In the last gubernatorial election, I voted for Eliot Cutler after concluding that Libby Mitchell wouldn’t defeat Paul LePage and that Cutler had the best chance.

I had reservations over Gov. LePage, based on his campaign. Unfortunately, he has fulfilled my reservations and then some, especially his negative rhetoric, bullying tactics and his simplistic black-and-white world.

So here we are now. Prospective candidates’ names are being floated.

According to recent polling, Gov. LePage would defeat any challengers in a three-way race. It’s not difficult to understand. He has a strong core of 33 to 38 percent support while the rest of us, approximately 60 percent or more, support anyone else.

Mr. Cutler’s challenge is whether to put Maine first or himself.

I would urge him to put Maine first and run as a moderate Democrat and go before the voters in a primary. If he has the support he believes he has, then he should prevail. If he doesn’t, then the Democrat who beat him would have a much better chance of defeating LePage.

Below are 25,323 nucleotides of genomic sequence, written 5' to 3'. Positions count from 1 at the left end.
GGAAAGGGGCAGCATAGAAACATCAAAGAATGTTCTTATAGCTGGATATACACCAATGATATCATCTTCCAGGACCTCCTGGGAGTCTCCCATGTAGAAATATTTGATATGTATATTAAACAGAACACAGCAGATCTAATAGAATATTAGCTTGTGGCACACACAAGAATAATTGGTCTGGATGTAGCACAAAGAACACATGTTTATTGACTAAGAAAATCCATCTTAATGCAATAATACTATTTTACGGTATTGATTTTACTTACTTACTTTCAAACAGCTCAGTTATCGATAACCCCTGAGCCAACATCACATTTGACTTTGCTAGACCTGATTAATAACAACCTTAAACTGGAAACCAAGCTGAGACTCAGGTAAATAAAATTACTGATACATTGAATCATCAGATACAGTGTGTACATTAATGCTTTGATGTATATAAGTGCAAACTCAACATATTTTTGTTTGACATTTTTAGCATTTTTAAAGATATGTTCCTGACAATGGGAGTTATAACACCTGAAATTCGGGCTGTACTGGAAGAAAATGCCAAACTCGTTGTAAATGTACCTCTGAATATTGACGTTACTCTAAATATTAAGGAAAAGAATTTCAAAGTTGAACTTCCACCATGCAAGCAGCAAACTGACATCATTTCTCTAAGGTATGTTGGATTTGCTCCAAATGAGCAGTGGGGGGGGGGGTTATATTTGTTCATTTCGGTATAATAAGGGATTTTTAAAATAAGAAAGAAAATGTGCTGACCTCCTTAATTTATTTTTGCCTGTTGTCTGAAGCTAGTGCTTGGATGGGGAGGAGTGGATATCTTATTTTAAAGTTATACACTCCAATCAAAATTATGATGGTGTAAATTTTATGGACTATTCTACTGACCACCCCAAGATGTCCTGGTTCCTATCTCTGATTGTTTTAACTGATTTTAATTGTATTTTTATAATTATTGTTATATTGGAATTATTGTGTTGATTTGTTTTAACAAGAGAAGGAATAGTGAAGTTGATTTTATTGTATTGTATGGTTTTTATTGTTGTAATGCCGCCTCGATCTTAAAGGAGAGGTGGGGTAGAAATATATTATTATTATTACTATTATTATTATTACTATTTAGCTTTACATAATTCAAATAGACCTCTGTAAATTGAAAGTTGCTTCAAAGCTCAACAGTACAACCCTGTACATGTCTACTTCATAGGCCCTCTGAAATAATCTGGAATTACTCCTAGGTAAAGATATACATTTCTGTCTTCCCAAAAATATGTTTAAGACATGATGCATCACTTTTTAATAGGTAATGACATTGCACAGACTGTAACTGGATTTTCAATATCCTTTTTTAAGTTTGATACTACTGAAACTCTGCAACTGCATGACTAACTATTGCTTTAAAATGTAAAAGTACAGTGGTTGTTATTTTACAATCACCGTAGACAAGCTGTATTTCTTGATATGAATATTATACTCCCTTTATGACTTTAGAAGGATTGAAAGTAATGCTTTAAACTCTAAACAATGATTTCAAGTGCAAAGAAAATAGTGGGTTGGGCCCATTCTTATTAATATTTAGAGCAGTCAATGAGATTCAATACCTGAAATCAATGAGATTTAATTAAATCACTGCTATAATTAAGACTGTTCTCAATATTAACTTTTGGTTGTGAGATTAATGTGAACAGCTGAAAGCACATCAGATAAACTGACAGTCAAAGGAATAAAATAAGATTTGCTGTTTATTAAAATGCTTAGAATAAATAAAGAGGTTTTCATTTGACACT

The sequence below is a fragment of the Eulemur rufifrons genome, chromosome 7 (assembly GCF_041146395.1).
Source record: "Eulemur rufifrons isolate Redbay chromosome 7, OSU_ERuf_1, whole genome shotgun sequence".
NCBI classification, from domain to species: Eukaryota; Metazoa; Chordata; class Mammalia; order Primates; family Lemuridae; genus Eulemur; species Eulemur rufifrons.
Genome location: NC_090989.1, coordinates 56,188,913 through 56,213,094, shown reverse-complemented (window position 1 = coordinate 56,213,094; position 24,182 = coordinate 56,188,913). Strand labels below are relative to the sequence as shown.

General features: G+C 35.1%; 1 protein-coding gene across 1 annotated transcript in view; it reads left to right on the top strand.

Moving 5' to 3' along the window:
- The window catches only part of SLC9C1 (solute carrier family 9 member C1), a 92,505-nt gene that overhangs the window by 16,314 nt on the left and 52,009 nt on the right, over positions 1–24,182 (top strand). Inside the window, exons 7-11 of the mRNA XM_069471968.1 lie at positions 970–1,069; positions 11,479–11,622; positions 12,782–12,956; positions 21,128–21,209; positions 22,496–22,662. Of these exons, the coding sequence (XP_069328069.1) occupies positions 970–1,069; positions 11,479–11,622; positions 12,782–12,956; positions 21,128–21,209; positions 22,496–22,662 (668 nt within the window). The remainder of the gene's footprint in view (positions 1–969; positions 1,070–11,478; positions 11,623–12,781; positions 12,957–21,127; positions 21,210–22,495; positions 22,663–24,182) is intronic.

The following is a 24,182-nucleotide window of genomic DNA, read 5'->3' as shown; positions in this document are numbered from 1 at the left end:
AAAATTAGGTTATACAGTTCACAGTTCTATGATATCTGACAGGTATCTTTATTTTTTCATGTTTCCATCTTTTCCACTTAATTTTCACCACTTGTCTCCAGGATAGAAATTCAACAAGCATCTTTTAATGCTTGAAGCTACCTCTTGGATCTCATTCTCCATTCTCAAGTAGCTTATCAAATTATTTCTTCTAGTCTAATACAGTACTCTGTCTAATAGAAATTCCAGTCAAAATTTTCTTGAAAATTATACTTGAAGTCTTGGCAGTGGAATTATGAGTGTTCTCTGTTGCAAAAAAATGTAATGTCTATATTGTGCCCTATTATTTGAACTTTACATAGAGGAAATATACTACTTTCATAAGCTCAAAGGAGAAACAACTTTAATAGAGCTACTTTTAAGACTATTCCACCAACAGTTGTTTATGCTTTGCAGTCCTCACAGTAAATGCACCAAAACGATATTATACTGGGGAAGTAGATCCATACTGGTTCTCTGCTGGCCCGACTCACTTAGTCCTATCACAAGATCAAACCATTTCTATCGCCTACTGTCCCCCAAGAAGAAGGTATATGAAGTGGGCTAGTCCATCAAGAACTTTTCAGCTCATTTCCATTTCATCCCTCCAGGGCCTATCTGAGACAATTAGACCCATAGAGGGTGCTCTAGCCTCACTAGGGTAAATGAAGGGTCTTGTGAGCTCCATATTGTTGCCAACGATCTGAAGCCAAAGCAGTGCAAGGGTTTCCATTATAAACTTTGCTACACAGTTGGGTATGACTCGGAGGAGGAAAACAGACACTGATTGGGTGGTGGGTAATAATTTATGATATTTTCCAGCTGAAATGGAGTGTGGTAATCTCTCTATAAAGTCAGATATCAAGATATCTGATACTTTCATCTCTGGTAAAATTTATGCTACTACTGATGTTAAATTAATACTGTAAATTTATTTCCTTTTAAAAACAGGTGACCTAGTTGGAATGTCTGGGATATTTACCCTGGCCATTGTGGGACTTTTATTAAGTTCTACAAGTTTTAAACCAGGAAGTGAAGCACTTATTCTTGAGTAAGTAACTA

If he chooses himself and bypasses the primary, then LePage has a much greater chance of being re-elected.

Cutler often cites Angus King as an example of an independent winning. King always has had a tremendous amount of good will. Cutler doesn’t enjoy that. Prior to the last election, most people never heard of Cutler.

Mr. Cutler has put us 60-plus-percenters in a bind. I believe he would make an excellent Democratic candidate, could win the primary and then could easily defeat LePage.

We can’t afford another four years of LePage, whose goal appears to have Maine morph into something like the Southern states, governed by one of his tea-party colleagues.

So, Mr. Cutler, for the sanity of us 60-plus-percenters, who long for practical and pragmatic soluctions to our significant issues, please do not be an accomplice to another LePage victory.

Roger Beeley

Scarborough  

American Legion Post 56 needs help to stay afloat

I’m writing to enlist the support of our friends and neighbors for American Legion Post 56 of York.